The CEO says it’s related to the small scale of their rocket and they can make money when they relaunch the rocket as an expendable.
    Years ago when Musk/SpaceX announced their plans to recover/reuse Falcon stages I was skeptical.
    I thought by the time the cost of loss of payload due to extra weight of fuel needed for recovery and the need to make the rocket more robust for multiple reuse and the cost of inspecting/refurbishing were counted, it would be cheaper to make more single use rockets.
    But Musk turned that “conventional wisdom” on it’s head (and I find eating crow isn’t so bad if cooked the right way…).
    Will be interesting to see how long it takes SpaceX competitors to catch up.

  • Mitch S.

    About the Varda Space story. What’s the deal with space manufacturing these days?
    Is there stufff that can be more economically manufactured in space? Can it be done in a modestly sized spacecraft?
    I recall one of the selling points of ISS was the promise of developing manufacturing in space
    (“Pharmaceuticals and perfect ball bearings”)
    But while there is talk of adding modules for tourists I haven’t heard of any proposals for factory modules.

    ULA. Not so long ago 10 launches a year for a single company would have been a pretty impressive achievement. Times have changed.

  • Ray Van Dune

    The economic arguments against the reusability of rockets seem at first glance to be compelling. Obviously they are not. Does anyone know of an informed exposition of how SpaceX turned those arguments on their head?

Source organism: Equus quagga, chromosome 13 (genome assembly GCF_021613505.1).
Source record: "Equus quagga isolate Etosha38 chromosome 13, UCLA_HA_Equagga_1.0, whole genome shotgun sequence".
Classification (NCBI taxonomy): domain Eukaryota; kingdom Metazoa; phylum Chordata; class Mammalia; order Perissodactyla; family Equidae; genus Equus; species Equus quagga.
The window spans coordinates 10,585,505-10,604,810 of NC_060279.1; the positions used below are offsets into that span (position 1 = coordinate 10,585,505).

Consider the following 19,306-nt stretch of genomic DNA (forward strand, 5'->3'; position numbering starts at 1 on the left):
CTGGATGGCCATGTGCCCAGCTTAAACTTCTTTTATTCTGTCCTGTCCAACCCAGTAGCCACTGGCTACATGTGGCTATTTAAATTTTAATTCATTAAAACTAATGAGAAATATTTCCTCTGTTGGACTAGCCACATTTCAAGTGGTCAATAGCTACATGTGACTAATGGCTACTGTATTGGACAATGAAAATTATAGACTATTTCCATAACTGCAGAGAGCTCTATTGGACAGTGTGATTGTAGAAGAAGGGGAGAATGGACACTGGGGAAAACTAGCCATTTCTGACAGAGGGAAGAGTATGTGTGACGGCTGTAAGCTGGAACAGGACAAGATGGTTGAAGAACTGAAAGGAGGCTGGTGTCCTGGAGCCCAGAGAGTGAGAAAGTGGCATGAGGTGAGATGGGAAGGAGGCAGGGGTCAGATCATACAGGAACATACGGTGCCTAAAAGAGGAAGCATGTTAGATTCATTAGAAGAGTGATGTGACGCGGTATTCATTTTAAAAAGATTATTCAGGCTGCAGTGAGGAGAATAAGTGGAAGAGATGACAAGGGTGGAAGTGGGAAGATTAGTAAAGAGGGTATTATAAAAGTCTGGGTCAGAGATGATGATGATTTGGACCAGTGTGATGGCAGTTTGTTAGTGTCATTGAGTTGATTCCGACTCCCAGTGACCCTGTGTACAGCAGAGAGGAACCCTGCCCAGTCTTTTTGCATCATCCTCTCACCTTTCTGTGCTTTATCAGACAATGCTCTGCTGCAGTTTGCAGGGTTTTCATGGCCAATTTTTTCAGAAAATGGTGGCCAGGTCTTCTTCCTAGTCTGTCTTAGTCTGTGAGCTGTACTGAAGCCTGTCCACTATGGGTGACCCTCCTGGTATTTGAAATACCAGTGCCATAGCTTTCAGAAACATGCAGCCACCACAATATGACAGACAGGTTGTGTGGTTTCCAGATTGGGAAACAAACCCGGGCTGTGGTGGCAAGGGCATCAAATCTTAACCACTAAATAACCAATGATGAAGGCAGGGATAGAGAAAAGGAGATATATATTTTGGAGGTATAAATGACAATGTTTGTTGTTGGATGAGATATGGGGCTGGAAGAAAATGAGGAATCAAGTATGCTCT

• Edward

    Mitch S.,
    Years ago when Musk/SpaceX announced their plans to recover/reuse Falcon stages I was skeptical. I thought by the time the cost of loss of payload due to extra weight of fuel needed for recovery and the need to make the rocket more robust for multiple reuse and the cost of inspecting/refurbishing were counted, it would be cheaper to make more single use rockets.

    My story of the time is a little different. In 2012 I had attended a talk by the then lead rocket engineer (Muller?) — not to be confused with the chief engineer, Musk — who had described reusing the booster and the upper stage. By the time of the 1990s, reusability was desired by some in the space business, the airliner analogy was already in use, so I was not very skeptical, but I thought that they would take longer to make it profitable, iterating for several years to make it work. In retrospect, the skipped and scrapped Starships and Boosters show us that SpaceX learns fast and iterates even faster.

    One of the reasons for my “pessimism,” in 2012, was that engineers were focusing on performance, the weight to orbit rather than the cost per pound.

    One of the reasons for my “hopefulness” was that we could already reuse Space Shuttle parts. Reusability was not impossible, it just had to be designed in. The X-Prize, announced in 1995, was all about reusability and rapid turnaround.

    SpaceX’s solution was to forgo higher performance in favor of lower cost per pound to orbit, which was the goal from its founding. SpaceX does many things very differently than the usual space company does them. The latest, and the one I am currently most worried about, is to forgo a flame trench at the Starship launch pad. After SLS launched, there was a picture of caved-in doors on the gantry elevator, due to the acoustics of the engines as they passed by. Starship launches with its acoustics reflecting directly back at the engine compartment of the booster stage, and I fear severe damage to the engines, equipment, or the bottom of the propellant tank in a way similar to the elevator doors.

    On the other hand, SpaceX has surprised me many times in the past with their methods and their designs, so we will have to see what happens in February or March when they launch Starship on her maiden experimental shakedown test voyage.